Summary: The Inter-American Development Bank (IDB) reports that more than 95% of commercial goods in the Mesoamerican region are transported overland using the Pacific Corridor. This traffic represents approximately 6 billion USD worth of goods on a highway which runs from Puebla, Mexico to Panama and crosses six national borders. The problem with the Pacific Corridor is with unreliable, inefficient and substandard infrastructure. In 2008, to upgrade the inadequate infrastructure, the IDB launched a ambitious project called International Goods in Transit. According to the report, the results of the project were outstanding: average time to cross a border was reduced from 62 minutes to eight. The project also succeeded to reduce the number of documents that traders needed to submit to border control agencies. The two reviewed files are available for download at: Interoperability at the Border: Coordinated Border Management Best Practices & Case Studies and Automating the Control of Goods in International Transit: Implementing the TIM in Central America.
Full review: The solution, that the International Goods in Transit project produced, is basically an electronic system for managing and controlling the movement of goods in transit. The system builds on three main pillars that unlock better services at border crossing:
- Process reengineering: the system harmonizes multiple paper-based declarations into an electronic document. This digital file stores all data that customs, migration, and phytosanitary agencies need.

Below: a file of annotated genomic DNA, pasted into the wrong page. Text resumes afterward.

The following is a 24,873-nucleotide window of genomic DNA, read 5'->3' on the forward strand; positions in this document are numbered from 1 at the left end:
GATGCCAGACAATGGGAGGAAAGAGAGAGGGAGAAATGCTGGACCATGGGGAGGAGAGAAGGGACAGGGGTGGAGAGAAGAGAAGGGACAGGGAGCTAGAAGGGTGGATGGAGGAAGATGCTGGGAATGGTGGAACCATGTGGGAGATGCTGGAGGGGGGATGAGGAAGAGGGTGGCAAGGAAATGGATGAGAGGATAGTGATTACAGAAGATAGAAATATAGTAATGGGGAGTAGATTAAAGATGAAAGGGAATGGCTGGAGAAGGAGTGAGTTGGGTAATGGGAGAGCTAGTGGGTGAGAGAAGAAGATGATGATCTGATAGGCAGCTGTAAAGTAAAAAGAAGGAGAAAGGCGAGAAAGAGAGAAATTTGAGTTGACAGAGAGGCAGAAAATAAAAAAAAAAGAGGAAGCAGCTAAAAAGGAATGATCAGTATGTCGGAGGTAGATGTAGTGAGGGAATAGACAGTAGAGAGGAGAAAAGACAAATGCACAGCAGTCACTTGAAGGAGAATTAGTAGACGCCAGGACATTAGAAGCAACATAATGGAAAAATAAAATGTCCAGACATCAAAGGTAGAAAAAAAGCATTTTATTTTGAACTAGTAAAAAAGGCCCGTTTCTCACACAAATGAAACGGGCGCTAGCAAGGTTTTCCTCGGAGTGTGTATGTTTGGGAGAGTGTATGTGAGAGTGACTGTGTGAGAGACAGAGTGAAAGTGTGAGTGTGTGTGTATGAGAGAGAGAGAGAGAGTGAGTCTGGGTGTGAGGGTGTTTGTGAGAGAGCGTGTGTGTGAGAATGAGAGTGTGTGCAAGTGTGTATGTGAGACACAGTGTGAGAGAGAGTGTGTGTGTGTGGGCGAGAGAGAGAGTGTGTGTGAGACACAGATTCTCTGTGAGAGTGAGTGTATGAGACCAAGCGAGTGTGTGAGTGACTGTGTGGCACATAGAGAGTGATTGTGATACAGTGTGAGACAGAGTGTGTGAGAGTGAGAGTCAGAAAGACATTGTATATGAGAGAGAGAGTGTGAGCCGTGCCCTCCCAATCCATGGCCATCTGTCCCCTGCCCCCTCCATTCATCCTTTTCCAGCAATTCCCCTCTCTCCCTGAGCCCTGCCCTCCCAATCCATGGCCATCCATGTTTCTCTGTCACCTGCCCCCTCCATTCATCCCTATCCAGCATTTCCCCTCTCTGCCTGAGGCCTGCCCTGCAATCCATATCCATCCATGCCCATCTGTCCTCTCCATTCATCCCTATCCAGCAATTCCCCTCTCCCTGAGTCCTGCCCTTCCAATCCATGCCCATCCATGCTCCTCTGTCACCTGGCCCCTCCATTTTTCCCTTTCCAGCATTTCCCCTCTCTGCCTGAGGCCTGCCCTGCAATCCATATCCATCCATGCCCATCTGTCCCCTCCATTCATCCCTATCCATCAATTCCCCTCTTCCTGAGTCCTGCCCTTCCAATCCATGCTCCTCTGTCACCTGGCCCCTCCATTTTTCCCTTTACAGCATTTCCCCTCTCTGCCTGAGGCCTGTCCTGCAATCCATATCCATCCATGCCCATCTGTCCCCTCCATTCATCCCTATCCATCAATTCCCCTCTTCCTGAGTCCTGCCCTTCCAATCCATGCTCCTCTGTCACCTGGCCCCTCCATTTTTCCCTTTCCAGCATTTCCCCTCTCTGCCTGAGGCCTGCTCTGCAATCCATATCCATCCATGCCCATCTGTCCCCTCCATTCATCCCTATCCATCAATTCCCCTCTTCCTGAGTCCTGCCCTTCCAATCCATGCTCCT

- Information technology: the project created a new intranet system that features state- of-the-art risk analysis and cargo control systems.
- Cooperation: the project promoted cooperation within the country and between the different agencies operating at border crossings in the Mesoamerican Region.
Important lessons learned from the project include the following:
- Political support for harmonizing regulations and processes is critical. Real and full commitment from the highest authorities in every participating country contributes to a cooperative environment based on mutual trust. In the case of this project, the IDB supported the decision of governments to include the project as one of the priorities highlighted in the Joint Declaration of Chiefs of State at the Presidential Summit of Tuxtla in 2008. The choice of the project coordinator is also critical for the success of the project. The coordinator must have good relationships with top government officials and have the support of the participating countries, and naturally of the IDB.
- The project involved large number of stakeholders that have their unique characteristics and interests and operate within their legal remits. The IDB project was designed in a way that changes in national laws and regulations were not necessary.
- All relevant agencies should participate in the coordination and harmonization process.
- Information technology should be flexible and open to modifications.